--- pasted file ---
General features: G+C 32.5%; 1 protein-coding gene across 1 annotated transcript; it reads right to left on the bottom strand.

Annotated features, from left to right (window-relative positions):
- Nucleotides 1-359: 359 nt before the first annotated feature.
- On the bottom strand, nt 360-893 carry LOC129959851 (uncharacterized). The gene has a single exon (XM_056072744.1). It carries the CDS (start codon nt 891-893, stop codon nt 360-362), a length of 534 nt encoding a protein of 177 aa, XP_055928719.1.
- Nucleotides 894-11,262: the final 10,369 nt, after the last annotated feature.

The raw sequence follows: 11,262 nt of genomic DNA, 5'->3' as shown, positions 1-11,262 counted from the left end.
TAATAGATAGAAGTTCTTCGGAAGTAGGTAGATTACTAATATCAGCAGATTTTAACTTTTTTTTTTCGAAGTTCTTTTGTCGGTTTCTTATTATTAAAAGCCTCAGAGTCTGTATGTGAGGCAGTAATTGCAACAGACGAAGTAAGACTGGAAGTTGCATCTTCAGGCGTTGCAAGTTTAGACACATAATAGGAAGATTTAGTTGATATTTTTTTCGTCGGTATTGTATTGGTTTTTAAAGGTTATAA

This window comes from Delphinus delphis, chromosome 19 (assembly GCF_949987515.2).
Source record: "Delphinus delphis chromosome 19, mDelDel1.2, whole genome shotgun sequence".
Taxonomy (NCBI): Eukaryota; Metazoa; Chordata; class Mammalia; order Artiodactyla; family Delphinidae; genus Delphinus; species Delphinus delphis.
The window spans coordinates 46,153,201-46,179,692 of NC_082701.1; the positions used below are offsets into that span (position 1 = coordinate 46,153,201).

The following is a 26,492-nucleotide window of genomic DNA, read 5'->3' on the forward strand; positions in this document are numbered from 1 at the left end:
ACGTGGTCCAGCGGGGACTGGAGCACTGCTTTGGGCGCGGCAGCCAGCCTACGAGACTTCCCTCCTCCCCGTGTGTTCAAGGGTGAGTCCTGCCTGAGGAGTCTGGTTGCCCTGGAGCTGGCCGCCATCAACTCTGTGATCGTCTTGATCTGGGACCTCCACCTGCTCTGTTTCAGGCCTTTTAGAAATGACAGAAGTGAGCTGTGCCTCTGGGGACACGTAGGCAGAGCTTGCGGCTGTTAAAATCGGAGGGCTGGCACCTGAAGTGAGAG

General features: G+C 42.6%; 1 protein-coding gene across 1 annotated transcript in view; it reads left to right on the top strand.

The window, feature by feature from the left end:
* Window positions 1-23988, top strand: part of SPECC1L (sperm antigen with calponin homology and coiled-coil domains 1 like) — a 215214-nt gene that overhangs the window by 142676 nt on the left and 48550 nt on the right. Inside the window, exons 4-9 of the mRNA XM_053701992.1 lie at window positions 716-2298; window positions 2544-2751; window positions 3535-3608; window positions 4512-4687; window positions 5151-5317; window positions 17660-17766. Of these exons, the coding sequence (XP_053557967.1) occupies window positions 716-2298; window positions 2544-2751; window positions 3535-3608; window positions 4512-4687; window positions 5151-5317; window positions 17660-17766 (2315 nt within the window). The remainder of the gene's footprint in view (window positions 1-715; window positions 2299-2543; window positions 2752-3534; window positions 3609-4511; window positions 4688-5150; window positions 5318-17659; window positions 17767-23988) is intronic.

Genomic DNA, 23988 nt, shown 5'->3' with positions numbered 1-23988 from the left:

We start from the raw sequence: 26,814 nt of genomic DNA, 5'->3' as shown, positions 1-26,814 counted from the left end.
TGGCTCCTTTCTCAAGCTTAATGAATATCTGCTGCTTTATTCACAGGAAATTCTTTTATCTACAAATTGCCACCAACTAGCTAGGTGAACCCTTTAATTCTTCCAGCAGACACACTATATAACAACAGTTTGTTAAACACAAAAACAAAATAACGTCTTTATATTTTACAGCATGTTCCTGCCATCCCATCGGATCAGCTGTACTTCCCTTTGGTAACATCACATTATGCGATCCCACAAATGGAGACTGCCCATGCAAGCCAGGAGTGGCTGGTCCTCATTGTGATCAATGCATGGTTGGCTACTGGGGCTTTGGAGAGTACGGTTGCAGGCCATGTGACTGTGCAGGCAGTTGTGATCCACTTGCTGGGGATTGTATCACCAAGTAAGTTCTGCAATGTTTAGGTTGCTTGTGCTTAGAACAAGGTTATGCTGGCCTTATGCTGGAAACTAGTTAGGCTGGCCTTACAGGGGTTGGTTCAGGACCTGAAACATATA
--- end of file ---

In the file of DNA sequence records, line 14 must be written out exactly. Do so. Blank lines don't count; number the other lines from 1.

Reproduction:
General features: G+C 42.6%; 1 protein-coding gene across 1 annotated transcript in view; it reads left to right on the top strand.